In stance, the jab is thrown by punching with the lead hand (left for orthodox stance and right for southpaw). It’s the first punch you learn, but like anything in martial arts it takes a lifetime to master.
The jab is as versatile as a punch can be. Below I’ll outline different uses.
This is how the basic jab is thrown:
How to Throw a Jab for Boxing, Muay Thai, Kickboxing, and MMA
- Line up your lead shoulder with your target
By aligning your shoulder, and therefore your punch, with the target you are ensuring that you maintain balance while striking. This allows you to better fire straight down the line.
- At the same time, your lead foot should be pointed toward the target.
The idea is to hit the target as fast as possible without compromising yourself.
- Begin to snap your hand forward down the line
Staying loose and shift your weight slightly forward for power.
- Connect with your target
Your arm should extend to about 90-95% out and connect with your target. Then start returning to its original position. DO NOT lock out!! Locking out your elbow will not give you more power and could cause injury.
- Protect your chin
As you jab, your lead shoulder should come up to protect your jaw. Your chin should be tucked down to prevent a knockout.
- Add some torque
At the end of your extension, your fist should rotate and be parallel with the floor, tightening as you connect. This allows you to punch faster than staying tight and rigid throughout the strike.
- Bring your hand back
It’s important that your hand is returned to where it was before striking. You want to be able to attack again or defend if needed.
Uses of the Jab
Jab to Gather Information
It is a go-to technique for gathering intelligence. A critical aspect of combat is the ability to read and predict your opponent. Jabs test your opponent’s guard, his understanding of range, and his reflexive movements. If you understand your opponent better, you’re likely to have an easier time fighting him.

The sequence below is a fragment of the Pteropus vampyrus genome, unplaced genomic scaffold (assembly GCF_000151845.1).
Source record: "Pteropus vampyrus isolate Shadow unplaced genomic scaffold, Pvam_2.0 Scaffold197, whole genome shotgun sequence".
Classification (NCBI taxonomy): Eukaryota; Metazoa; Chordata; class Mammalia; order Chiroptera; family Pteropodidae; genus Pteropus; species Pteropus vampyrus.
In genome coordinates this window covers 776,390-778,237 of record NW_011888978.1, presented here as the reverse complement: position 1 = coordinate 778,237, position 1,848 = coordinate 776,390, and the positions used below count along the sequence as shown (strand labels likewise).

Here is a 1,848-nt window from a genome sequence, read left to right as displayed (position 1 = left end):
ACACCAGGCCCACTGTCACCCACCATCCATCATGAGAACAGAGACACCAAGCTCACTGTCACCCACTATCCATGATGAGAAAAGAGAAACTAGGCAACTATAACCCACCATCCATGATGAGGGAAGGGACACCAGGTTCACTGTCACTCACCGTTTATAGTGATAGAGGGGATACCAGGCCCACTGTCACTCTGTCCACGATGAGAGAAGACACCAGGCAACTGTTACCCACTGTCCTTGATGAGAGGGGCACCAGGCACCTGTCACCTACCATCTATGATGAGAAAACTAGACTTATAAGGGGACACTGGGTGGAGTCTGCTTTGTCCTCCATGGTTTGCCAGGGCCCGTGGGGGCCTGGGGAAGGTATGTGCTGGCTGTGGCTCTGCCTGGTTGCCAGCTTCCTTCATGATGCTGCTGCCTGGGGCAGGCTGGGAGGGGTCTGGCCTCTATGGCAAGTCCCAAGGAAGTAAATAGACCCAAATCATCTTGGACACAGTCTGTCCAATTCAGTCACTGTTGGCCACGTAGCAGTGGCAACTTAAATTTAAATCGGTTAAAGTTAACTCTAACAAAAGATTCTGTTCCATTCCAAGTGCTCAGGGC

Jab to Disrupt
The jab has a profound ability to stop the offensive game of your opponent and break their rhythm. When an opponent comes into range, a stiff jab can make him think twice. Once the jab hits your opponent, a chain combo will be much more unlikely because of the off-balancing you’ve just delivered.
Jab to Frustrate You Opponent
There’s nothing more frustrating than fighting someone who you can’t hit, and is also constantly hitting you. This looks good on the 10-point must scoring system. When frustrated, your opponent is that much more likely to overcommit and leave himself vulnerable to your other attacks.
Jab to Hurt
The jab is not your most powerful punch, but it can still be delivered with power. This is especially true if you can make your opponent come forward into your jab. There are other subtle tricks which you can do to make the jab more powerful, but we’ll save that for later.
Jab for Efficiency
The jab lets you use minimal energy while remaining extremely effective.
Jab to set up Other Attacks
This is the jab’s most important offensive use. Every time you get a hit on your opponent, it pushes the head back, off-balances, and blinds them for a split second. These split seconds allow you to set up powerful strikes. Get that combo in and go for that headkick knockout.
More jab tips
Don’t load up your punches. Don’t pull back your punches before you fire them for power. This is also called telgraphing your punch and it’s predictable. If you don’t land a punch when you’ve intended to, that punch is useless.
Don’t overextend yourself just to land the punch. Your head should not go past your knees as you throw the strike. Anytime you overextend, you are more vulnerable and off-balanced.
Use your legs. Drive through to generate more power.
Hopefully this has been helpful and you learned something new. Check out more techniques and get back to training.